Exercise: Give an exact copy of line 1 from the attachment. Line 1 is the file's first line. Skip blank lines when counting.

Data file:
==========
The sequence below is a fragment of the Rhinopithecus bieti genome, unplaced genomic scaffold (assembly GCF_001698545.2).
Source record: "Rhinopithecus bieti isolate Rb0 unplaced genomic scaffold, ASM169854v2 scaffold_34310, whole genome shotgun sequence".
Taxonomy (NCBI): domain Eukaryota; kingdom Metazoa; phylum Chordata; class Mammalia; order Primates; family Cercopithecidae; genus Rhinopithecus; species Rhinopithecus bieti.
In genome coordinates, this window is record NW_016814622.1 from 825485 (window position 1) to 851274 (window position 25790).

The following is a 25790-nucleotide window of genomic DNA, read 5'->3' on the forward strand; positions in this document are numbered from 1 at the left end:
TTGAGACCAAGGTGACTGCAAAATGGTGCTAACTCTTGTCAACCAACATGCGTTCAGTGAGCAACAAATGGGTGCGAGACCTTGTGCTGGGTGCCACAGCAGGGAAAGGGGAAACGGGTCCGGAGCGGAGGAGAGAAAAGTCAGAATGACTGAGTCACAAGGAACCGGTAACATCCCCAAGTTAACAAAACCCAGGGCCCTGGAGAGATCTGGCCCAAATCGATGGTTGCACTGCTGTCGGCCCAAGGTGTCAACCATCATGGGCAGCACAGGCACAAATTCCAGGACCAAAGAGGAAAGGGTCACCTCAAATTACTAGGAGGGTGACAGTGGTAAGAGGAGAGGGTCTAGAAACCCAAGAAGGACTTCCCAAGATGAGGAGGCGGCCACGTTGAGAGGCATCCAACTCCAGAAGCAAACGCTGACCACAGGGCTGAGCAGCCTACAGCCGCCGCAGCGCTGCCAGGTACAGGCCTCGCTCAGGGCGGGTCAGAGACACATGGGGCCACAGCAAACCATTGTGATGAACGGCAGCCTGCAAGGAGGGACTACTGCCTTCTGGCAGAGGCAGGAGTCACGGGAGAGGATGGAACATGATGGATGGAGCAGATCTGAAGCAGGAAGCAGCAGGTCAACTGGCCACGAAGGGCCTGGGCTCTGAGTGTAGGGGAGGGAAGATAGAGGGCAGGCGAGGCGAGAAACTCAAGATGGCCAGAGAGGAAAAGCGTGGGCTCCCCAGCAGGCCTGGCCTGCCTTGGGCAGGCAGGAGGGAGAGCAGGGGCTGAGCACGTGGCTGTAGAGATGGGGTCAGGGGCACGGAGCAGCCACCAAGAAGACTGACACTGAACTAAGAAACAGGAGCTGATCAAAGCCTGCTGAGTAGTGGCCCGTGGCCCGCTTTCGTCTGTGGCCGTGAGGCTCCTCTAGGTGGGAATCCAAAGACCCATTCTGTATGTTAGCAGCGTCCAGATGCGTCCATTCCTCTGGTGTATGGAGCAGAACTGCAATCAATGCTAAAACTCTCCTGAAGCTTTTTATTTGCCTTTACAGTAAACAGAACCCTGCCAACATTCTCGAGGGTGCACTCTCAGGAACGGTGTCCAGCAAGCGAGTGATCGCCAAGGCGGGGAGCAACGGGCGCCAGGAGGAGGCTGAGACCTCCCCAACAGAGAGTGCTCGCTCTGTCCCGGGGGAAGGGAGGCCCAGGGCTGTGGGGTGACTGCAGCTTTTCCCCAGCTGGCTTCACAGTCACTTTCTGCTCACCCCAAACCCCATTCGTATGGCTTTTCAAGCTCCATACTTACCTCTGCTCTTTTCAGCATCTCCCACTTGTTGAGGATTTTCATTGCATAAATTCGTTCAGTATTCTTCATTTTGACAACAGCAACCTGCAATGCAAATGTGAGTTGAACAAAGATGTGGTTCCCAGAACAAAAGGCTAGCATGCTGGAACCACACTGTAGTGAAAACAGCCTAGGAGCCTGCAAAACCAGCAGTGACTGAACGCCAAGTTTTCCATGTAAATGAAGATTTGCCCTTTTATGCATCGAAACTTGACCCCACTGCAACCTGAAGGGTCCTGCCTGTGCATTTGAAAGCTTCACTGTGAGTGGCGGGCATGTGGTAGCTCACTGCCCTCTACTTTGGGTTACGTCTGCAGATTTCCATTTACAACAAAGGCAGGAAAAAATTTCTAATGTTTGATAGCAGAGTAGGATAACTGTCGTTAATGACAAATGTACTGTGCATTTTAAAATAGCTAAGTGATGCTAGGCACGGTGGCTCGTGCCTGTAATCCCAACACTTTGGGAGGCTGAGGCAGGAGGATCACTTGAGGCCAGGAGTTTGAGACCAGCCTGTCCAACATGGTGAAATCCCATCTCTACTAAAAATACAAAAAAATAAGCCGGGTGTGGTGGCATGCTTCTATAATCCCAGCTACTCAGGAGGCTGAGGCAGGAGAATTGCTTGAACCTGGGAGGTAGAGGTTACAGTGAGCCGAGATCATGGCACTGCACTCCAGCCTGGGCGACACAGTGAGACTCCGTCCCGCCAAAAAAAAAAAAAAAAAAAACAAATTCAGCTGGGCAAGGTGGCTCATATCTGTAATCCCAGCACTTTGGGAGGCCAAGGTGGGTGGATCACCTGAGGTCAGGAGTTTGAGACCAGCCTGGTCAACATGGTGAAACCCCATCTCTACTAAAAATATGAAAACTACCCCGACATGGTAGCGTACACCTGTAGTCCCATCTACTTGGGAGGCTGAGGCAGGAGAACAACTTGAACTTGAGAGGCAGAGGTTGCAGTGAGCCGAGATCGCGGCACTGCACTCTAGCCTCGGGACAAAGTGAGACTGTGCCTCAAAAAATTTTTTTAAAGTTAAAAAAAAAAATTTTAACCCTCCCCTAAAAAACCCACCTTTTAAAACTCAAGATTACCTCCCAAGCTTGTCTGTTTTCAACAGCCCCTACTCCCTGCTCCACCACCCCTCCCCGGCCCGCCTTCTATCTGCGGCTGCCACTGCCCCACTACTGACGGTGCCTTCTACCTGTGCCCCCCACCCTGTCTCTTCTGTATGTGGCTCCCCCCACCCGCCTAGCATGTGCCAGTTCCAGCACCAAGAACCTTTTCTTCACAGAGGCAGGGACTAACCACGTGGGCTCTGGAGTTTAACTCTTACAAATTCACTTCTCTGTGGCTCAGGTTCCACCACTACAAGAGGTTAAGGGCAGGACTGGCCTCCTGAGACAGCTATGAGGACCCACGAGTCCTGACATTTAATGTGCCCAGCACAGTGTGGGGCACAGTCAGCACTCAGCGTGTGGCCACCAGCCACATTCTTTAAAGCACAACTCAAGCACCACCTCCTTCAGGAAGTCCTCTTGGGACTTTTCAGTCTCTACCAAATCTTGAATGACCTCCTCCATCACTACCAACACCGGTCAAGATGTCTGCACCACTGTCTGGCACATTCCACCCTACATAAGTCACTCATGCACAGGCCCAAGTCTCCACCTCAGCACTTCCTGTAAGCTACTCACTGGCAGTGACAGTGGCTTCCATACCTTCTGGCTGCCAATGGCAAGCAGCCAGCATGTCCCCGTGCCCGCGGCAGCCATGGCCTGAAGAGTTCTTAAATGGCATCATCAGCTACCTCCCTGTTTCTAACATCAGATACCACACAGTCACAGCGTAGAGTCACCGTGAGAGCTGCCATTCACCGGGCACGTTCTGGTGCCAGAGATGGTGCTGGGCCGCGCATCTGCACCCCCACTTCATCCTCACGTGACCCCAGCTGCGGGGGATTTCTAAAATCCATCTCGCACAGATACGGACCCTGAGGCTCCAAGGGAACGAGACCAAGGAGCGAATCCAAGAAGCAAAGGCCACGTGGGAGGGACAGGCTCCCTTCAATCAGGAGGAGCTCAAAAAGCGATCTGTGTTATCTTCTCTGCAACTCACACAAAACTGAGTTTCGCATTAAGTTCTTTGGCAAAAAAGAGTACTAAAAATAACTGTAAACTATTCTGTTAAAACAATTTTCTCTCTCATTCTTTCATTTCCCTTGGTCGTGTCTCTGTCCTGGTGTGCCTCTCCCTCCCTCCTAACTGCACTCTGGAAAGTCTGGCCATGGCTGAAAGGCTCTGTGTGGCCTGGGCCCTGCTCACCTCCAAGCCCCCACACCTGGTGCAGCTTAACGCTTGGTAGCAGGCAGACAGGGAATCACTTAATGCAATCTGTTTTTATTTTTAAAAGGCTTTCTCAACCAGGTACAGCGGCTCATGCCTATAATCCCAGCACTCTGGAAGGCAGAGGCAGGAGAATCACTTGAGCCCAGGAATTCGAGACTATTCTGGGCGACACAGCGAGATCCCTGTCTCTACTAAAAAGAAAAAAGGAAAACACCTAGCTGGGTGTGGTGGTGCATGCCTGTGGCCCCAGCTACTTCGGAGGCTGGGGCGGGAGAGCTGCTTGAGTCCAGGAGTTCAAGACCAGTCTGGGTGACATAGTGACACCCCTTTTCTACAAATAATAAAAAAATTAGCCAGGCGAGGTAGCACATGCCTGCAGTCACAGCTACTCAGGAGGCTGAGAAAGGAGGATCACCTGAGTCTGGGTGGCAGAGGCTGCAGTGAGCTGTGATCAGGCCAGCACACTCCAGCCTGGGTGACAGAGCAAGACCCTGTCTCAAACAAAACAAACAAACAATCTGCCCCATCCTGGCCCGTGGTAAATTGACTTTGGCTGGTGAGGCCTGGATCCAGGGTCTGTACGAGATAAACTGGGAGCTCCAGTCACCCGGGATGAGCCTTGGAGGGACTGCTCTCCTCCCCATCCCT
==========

The sequence below is a fragment of the Rhinopithecus bieti genome, unplaced genomic scaffold (assembly GCF_001698545.2).